of her industrial enterprise, were organized on the servility of the
people. We now know what building as Germany has built her educational
and industrial system on the weakness of a people means. We are in the
process of discovering whether in sacrificing the expansion of her
people she can secure a permanent expansion of her Empire. It would
seem the better part of statesmanship in America after the war to
build industrially on the strength of our people and not on the
weakness of another. It is the business of educators to point out the
danger and to discover whether efficiency may not be gained in the
country by giving children in their adolescent period the impulse for
production and high standards of work, not for the sake of the state,
but for themselves, for the sake of the community,--out of love of
work and for the value of its service.



As capital and so far labor have failed to make industry an expansive
experience it becomes, as Professor Dewey has pointed out, the
business of educators concerned with the growth of individuals to
cultivate the field.

If educators regard opportunities for growth with sufficient jealousy
they will not wait for industry to emerge with a new program, or
system of production; they will initiate productive enterprises
where young people will be free to gain first hand experience in the
problems of industry as those problems stand in relation to their
time and generation. Their alliance should be made with engineers and
architects and the managers of industry who have made themselves,
through experience and training, masters of applied science and
the economics of production. Engineers, not under the influence of
business, are qualified to open up the creative aspects of production
to the workers and to convince them through their own experience that
that there are adventurous possibilities in industry outside the
meagre offerings of payday. Mr. Robert Wolf is one of the engineers
who is ready for the venture. He told the members of the Taylor
Society that "scientific managers have not been scientific enough in
dealing with this very important subject of stimulating the thinking
and reasoning power of the workman, thereby making him self-reliant
and creative." In describing the field in which practical engineers
should operate, he laid stress on their giving large space to the
originating, choosing, adapting power in men and the direction of it
into positive constructive channels; to men's self-consciousness of
their place in the great scheme of things.

This conception of the field of operation for engineers also described
the field for educators. The latter have failed to seize the chance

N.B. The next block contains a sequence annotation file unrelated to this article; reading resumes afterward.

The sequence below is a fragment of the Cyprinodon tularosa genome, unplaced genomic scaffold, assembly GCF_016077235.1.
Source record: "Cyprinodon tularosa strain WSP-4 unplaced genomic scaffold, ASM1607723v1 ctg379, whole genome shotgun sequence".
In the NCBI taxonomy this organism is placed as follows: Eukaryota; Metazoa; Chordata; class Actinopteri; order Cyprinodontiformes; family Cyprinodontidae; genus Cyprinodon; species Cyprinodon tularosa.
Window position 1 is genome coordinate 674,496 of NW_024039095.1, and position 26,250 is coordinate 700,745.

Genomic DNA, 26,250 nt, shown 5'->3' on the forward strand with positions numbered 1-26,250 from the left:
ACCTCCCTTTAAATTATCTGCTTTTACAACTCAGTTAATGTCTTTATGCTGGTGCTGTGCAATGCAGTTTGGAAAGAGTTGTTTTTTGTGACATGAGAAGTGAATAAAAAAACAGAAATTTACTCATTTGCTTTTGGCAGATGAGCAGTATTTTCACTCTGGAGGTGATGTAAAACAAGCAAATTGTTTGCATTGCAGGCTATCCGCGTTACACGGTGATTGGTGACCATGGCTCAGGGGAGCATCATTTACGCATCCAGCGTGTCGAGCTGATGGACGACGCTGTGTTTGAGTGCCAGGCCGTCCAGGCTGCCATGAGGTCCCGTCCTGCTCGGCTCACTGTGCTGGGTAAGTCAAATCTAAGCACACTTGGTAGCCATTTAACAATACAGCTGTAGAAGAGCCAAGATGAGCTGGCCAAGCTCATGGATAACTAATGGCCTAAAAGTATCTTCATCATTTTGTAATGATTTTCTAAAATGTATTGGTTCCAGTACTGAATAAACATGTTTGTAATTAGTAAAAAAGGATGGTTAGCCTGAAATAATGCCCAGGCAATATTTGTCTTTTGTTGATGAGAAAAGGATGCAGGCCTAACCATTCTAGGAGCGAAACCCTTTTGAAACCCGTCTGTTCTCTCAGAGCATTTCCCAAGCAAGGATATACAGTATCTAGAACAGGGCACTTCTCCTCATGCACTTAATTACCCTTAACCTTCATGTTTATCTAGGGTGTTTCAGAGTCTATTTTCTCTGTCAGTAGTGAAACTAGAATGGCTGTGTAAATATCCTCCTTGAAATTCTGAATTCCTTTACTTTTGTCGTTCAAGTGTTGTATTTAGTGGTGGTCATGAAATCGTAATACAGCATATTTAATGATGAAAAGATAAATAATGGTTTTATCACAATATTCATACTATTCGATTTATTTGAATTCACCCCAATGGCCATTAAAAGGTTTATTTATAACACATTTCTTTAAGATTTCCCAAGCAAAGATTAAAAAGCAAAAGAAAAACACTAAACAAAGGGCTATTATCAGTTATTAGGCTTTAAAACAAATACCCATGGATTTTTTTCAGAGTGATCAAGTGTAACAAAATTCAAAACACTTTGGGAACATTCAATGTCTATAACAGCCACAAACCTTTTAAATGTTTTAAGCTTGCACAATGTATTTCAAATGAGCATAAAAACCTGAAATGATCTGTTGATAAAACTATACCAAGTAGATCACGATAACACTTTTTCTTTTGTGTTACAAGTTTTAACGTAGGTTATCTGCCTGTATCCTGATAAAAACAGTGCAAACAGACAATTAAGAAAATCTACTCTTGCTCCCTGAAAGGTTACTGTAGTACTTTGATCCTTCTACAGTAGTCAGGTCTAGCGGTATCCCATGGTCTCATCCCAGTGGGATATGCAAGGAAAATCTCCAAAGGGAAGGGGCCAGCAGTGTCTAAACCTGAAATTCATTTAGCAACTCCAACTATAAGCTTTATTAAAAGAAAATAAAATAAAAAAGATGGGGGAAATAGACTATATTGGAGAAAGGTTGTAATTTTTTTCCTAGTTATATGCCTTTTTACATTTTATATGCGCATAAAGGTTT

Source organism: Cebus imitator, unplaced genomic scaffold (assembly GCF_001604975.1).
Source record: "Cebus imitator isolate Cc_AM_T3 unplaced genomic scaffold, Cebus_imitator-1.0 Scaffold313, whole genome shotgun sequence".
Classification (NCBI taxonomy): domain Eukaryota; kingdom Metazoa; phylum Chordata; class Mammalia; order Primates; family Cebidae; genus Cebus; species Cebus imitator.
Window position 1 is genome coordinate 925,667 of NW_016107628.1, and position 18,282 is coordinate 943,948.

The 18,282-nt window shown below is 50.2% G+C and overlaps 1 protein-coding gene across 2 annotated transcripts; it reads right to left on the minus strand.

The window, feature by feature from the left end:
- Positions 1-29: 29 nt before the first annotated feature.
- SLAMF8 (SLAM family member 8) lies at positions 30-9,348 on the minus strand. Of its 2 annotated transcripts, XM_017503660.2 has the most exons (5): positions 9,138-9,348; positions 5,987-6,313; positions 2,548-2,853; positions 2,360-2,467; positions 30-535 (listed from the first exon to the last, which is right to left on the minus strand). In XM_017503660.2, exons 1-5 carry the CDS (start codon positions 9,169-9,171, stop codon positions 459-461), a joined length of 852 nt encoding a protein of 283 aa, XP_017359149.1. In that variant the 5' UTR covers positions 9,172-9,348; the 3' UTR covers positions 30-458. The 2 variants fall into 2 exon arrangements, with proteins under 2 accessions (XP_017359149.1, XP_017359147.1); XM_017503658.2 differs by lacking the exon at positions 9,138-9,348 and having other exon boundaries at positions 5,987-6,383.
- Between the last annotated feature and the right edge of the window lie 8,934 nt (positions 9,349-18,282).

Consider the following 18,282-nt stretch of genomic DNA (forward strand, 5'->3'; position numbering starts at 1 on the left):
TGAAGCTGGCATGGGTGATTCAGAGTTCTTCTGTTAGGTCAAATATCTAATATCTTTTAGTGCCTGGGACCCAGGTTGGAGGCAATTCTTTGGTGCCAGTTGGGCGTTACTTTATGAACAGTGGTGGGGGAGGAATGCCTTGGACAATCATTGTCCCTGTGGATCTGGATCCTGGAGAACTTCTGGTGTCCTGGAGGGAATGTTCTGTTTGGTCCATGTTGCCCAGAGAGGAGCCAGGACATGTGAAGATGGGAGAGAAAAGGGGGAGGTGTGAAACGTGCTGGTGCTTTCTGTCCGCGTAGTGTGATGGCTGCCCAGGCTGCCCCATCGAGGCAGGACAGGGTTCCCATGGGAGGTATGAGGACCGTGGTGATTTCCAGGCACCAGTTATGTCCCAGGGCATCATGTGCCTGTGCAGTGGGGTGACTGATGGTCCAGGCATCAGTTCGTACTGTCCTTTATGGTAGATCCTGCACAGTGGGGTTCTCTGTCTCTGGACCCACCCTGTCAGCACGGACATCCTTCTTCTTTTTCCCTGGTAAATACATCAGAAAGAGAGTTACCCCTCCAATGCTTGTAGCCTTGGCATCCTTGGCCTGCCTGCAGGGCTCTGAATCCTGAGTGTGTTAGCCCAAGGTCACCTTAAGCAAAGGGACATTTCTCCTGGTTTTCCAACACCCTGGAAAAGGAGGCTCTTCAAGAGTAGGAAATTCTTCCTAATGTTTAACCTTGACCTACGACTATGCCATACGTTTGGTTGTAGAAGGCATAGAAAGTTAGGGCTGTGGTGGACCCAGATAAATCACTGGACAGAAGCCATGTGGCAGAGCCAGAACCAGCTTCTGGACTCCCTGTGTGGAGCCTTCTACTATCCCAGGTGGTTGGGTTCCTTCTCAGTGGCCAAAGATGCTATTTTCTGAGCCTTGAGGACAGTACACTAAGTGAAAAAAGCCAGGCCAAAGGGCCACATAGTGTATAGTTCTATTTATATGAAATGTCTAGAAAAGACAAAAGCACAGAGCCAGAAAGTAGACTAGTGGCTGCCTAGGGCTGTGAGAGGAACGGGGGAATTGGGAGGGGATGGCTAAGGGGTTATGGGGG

in the present industrial arrangement for the development of "the
originating, choosing power" in the working man because they have been
obsessed by the business appreciation of the working man's power of
adaptation. It is because they labor under this obsession that they
turn industrial education into industrial training whenever they
include industry in their curricula. Educators know that there is
adventure in industry, but they believe that the adventure is the rare
property of a few. They believe this so finally that they surrender
this great field of experience with its priceless educational content
without reserving the right of such experience even for youth.
They know, as we all do, that industrial problems carry those who
participate in their solution into pure and applied science; into the
market of raw materials and finished products; into the search for
unconquered wealth. They know that the marketing of goods is an
extensive experience in the world of men and desires. They are not
alone in their lack of courage to admit that limiting this experience
perverts normal desires and creates false ones. For the sake of
education it is to be hoped that such engineers as Mr. Wolf may
overcome the timidity of educators, and that, in conjunction with men
capable of productive enterprise, they will undertake to give young
people an experience which is not tagged on to industry under the
influence of profits, but which is inspired by the desire to produce
and the opportunity to develop the inspiration.

Before establishing a system of industrial education like Germany's,
or extending the makeshift attempts which have been introduced here in
the United States, it would seem well to undertake experiments which
would stimulate the impulses of youth for creative experience,
which would give them an industrial experience where the motive of
exploitation is absent and where the stimulus was the content which
the production of wealth offers. Such experiments would entail the